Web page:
United Kingdom Schumann & Brahms: Lars Vogt (piano), Scottish Chamber Orchestra, Robin Ticciati (conductor), Usher Hall, Edinburgh, 15.10.2015 (SRT)
Schumann: Manfred Overture
Brahms: Symphony No. 2
The SCO’s Brahms season continues this week with Symphony No. 2 which was, if anything, even more successful than part one. This symphony featured in Ticciati’s first ever concert with the SCO as Principal Conductor. It’s clearly close to his heart and, whether because it has featured importantly in their musical collaboration or not, this performance was a clearly a meeting of minds. Ticciati’s tempi, while a little inconsistent in the first movement, remain on the fast side, but the overall direction of travel is firmly forwards, and the sound was a mite more luxurious than it was for Symphony No. 1.
The strings used vibrato but sparingly, adding a touch of lushness that stood out from the acidic lament of No. 1’s opening (a sparseness which, interestingly, was still detectable in the Manfred Overture), and the lower brass had a deep glow to them that offset the sound beautifully, particularly in those thoughtful, slightly unsettled episodes in the first two movements. The pert choir of winds sounded fantastic in the Allegretto, and when all the elements came together for the euphoric finale (con spirito indeed!) the effect was electrifying. It caused me to reflect on just how far this team have come in the last five years: there is trust, affection and mutual respect there, such as could rival pretty much any other British ensemble.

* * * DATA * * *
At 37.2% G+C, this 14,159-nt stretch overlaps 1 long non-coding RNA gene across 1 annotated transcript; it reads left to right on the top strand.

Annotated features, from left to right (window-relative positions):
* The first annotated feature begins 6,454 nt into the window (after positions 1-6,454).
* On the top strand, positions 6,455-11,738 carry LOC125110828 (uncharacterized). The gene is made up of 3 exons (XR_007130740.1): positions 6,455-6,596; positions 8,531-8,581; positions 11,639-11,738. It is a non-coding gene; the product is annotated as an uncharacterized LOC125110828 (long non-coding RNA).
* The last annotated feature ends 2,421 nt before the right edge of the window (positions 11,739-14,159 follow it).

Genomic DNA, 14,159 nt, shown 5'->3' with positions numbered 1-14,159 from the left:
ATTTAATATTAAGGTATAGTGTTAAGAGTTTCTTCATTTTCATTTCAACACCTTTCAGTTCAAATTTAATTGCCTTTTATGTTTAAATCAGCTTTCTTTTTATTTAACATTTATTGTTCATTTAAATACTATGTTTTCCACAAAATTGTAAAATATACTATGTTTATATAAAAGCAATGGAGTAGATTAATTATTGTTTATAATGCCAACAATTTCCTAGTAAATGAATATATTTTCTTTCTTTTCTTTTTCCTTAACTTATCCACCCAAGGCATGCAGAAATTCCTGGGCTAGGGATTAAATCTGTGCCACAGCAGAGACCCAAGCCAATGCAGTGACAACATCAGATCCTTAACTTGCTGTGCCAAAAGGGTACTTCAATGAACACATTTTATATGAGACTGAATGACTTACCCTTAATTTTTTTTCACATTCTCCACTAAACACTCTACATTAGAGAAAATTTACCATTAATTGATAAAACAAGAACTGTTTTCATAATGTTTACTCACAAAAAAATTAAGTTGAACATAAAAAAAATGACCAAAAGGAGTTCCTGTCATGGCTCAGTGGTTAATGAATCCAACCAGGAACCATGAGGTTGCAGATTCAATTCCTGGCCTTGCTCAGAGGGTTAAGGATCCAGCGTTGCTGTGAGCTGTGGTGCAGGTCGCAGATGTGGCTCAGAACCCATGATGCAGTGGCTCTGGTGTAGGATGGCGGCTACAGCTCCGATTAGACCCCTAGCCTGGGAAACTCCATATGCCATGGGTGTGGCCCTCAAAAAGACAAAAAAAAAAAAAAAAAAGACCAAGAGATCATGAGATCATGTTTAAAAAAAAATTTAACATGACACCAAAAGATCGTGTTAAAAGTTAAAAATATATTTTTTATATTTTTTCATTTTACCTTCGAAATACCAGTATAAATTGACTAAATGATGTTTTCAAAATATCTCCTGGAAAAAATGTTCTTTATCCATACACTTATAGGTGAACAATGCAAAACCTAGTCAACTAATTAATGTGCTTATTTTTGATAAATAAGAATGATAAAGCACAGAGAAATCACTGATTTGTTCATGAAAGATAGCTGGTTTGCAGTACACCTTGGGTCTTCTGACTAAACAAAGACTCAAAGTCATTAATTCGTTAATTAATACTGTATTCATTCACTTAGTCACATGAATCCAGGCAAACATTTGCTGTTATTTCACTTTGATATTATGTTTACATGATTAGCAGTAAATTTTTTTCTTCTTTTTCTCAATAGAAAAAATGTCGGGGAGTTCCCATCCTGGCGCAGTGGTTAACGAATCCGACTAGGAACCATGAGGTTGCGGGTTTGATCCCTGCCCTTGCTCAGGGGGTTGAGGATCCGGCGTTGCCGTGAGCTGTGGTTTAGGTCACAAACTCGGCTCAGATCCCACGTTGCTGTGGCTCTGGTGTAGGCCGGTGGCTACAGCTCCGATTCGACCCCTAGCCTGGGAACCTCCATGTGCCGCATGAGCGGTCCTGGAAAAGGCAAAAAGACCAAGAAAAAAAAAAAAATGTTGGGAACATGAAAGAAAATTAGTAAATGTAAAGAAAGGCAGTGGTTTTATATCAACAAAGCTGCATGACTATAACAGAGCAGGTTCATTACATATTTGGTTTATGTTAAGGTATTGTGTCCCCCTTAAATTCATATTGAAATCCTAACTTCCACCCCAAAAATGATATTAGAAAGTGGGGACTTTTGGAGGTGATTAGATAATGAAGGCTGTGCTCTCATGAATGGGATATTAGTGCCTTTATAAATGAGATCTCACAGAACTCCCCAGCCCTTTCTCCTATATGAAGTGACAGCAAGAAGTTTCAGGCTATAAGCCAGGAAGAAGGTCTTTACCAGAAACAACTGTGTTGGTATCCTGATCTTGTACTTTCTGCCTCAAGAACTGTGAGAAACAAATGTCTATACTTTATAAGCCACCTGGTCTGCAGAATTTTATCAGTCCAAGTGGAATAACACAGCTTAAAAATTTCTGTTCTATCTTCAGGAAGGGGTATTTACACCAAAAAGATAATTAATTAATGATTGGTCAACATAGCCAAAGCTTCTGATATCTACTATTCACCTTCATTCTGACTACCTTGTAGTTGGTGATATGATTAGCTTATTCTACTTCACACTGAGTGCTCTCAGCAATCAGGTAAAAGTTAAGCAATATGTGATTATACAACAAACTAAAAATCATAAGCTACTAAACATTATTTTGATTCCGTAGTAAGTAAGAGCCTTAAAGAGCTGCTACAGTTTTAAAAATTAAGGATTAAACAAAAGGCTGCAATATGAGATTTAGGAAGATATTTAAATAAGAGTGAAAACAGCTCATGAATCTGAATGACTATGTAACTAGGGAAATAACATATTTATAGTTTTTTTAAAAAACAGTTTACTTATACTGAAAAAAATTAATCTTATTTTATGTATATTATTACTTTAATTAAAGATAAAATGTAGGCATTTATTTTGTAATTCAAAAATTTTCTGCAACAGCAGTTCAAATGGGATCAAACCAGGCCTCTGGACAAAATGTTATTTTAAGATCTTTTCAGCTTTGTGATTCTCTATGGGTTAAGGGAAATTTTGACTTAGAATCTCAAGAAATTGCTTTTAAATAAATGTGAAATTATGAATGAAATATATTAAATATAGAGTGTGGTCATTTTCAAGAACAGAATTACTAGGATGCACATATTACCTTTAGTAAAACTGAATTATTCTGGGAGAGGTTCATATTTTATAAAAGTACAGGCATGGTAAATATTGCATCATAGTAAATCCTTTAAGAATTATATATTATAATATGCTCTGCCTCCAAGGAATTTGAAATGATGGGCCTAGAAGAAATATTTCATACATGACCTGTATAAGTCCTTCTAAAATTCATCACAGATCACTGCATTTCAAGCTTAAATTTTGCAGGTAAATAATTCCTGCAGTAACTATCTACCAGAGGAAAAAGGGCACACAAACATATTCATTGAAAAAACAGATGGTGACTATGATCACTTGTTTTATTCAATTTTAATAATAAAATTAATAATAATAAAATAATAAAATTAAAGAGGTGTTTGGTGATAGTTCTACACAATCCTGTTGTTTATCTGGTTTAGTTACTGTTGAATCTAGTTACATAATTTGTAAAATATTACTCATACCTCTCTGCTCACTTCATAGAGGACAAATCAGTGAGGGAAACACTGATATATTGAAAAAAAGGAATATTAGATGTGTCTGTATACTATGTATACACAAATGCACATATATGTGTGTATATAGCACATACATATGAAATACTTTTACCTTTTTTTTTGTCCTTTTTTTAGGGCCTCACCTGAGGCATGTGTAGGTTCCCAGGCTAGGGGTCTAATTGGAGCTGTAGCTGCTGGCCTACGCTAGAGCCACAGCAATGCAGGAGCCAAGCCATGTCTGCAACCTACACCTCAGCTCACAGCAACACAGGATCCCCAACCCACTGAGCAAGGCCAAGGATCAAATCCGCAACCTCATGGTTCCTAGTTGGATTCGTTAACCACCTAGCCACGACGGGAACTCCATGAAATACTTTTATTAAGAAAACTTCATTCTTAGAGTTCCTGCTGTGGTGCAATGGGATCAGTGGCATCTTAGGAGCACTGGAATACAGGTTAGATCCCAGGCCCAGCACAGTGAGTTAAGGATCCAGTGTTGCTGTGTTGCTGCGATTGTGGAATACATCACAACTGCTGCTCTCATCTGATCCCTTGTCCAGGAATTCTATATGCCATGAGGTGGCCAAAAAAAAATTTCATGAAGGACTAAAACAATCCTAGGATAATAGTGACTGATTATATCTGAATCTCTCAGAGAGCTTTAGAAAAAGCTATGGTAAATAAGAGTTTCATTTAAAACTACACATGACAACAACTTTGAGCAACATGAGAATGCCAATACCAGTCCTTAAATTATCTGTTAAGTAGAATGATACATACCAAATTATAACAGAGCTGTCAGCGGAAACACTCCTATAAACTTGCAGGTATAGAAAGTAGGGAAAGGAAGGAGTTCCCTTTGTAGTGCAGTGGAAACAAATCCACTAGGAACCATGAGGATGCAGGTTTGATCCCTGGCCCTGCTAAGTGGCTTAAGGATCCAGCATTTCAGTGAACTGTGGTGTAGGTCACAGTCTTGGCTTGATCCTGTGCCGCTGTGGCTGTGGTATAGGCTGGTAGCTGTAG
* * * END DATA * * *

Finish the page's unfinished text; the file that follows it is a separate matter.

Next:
They could teach Lars Vogt a thing or two. His bull-in-a-china-shop approach to Schumann’s Piano Concerto was utterly unbecoming to the piece, right from the way he stampeded down the keyboard in the opening tumble through to his incessant pushing forward which led to frequent inaccuracies and muddying of phrases. His flamboyant mannerisms have become a more recurrent trait over the last few years, as though he were trying to draw attention to himself at the expense of all else, and it was almost as though he were daring the orchestra to outdo him, even stamping his feet as though unable to help himself. As an approach, it’s utterly unsuitable for Schumann’s piece, which has perhaps the most collaborative spirit of any concerto since Mozart. At least the orchestral sound remained lovely – a beautifully dreamy atmosphere in the first movement’s central section, or the cellos in the Intermezzo, to serve as only two examples – as if to show Vogt how it should be done.